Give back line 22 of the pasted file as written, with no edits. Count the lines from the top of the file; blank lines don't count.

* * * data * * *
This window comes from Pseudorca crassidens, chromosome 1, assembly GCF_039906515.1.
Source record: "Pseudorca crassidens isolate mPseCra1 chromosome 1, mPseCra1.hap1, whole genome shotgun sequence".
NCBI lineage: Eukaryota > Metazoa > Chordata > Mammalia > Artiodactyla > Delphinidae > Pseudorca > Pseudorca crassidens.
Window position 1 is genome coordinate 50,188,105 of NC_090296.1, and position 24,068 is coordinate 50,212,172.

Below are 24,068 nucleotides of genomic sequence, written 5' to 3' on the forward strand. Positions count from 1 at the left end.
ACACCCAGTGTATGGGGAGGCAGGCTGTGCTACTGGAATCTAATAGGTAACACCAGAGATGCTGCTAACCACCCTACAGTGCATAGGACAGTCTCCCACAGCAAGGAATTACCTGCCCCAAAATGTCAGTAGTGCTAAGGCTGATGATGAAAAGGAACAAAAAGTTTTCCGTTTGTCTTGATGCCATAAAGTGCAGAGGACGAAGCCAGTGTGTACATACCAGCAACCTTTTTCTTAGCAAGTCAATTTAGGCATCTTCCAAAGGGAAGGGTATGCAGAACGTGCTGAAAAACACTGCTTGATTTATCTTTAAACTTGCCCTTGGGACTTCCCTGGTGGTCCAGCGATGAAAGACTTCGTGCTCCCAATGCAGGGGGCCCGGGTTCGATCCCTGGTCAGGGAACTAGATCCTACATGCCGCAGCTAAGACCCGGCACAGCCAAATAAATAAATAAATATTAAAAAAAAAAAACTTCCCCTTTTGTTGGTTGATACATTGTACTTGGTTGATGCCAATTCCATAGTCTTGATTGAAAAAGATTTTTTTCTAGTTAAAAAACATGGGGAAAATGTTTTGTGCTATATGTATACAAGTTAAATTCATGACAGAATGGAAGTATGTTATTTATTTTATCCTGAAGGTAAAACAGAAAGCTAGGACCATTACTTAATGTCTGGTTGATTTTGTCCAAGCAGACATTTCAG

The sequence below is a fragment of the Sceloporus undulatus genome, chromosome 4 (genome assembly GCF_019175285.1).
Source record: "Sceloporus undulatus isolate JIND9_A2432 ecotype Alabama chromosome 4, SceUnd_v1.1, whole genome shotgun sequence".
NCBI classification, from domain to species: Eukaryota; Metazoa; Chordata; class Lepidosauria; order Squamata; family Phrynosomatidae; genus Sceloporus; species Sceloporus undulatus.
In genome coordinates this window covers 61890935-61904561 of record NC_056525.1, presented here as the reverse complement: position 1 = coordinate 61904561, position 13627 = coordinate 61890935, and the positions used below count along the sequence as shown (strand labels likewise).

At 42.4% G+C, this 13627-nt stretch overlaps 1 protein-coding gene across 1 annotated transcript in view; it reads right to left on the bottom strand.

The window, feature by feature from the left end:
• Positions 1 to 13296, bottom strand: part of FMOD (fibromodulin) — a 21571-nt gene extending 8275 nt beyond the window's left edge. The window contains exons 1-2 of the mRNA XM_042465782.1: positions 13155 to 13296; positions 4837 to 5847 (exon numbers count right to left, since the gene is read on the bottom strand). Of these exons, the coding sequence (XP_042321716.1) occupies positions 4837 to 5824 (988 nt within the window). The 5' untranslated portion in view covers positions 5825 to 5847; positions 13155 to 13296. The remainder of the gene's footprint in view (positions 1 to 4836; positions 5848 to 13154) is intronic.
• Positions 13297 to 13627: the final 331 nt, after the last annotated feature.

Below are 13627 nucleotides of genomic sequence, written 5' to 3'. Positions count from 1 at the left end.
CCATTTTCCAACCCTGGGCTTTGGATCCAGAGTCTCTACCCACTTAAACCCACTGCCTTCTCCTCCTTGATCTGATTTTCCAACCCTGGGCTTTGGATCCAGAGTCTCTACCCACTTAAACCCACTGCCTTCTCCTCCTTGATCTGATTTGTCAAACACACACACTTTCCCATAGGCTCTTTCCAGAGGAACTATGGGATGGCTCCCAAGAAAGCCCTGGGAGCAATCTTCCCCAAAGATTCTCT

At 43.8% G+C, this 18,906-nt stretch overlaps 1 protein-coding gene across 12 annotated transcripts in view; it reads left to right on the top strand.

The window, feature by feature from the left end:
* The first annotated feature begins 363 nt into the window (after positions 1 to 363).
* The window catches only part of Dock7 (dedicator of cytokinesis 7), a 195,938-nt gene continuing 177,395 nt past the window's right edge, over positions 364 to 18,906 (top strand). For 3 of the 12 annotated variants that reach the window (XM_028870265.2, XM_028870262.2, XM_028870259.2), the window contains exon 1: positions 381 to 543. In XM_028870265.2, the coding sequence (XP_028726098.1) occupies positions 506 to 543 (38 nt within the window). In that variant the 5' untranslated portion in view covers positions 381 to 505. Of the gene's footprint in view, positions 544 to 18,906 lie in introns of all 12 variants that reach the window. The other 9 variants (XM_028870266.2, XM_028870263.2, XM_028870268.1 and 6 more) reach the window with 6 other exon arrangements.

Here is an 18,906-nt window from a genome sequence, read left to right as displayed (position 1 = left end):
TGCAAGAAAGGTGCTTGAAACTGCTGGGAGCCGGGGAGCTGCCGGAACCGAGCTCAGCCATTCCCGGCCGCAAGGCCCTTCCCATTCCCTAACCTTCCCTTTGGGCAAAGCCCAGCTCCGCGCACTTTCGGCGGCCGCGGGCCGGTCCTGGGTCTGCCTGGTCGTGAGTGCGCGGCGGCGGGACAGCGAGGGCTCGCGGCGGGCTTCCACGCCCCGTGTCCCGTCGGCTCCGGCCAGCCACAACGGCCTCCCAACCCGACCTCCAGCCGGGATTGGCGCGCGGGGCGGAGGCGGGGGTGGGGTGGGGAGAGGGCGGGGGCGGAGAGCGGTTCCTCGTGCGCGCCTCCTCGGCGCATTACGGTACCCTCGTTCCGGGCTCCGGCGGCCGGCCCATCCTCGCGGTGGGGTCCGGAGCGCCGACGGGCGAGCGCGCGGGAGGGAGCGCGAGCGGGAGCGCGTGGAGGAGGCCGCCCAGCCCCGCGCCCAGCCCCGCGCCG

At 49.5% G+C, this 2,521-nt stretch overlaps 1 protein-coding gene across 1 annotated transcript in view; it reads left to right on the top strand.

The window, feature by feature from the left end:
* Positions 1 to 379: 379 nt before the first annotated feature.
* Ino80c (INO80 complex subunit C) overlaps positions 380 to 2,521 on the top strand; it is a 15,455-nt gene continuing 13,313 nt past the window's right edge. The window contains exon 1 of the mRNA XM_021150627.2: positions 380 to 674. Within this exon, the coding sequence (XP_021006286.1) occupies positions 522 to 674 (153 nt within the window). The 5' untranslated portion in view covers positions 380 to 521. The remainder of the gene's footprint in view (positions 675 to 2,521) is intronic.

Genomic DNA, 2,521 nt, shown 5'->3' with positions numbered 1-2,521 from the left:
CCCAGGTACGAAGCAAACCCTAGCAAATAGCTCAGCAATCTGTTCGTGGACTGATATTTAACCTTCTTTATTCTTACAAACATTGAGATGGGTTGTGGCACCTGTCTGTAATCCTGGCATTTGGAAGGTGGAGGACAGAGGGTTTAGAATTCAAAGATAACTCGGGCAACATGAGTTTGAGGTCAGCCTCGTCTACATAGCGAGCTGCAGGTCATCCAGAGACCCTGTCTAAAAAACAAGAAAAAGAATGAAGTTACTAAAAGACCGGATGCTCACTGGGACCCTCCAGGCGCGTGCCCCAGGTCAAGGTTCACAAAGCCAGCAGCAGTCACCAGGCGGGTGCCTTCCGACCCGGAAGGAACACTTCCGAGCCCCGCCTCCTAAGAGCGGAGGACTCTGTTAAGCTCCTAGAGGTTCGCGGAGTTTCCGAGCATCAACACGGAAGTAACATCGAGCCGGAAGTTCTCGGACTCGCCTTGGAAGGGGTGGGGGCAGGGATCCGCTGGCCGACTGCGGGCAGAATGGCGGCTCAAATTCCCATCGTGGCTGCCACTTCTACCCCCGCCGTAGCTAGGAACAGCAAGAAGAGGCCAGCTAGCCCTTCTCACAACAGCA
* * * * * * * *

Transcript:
TGCAAGAAAGGTGCTTGAAACTGCTGGGAGCCGGGGAGCTGCCGGAACCGAGCTCAGCCATTCCCGGCCGCAAGGCCCTTCCCATTCCCTAACCTTCCCTTTGGGCAAAGCCCAGCTCCGCGCACTTTCGGCGGCCGCGGGCCGGTCCTGGGTCTGCCTGGTCGTGAGTGCGCGGCGGCGGGACAGCGAGGGCTCGCGGCGGGCTTCCACGCCCCGTGTCCCGTCGGCTCCGGCCAGCCACAACGGCCTCCCAACCCGACCTCCAGCCGGGATTGGCGCGCGGGGCGGAGGCGGGGGTGGGGTGGGGAGAGGGCGGGGGCGGAGAGCGGTTCCTCGTGCGCGCCTCCTCGGCGCATTACGGTACCCTCGTTCCGGGCTCCGGCGGCCGGCCCATCCTCGCGGTGGGGTCCGGAGCGCCGACGGGCGAGCGCGCGGGAGGGAGCGCGAGCGGGAGCGCGTGGAGGAGGCCGCCCAGCCCCGCGCCCAGCCCCGCGCCG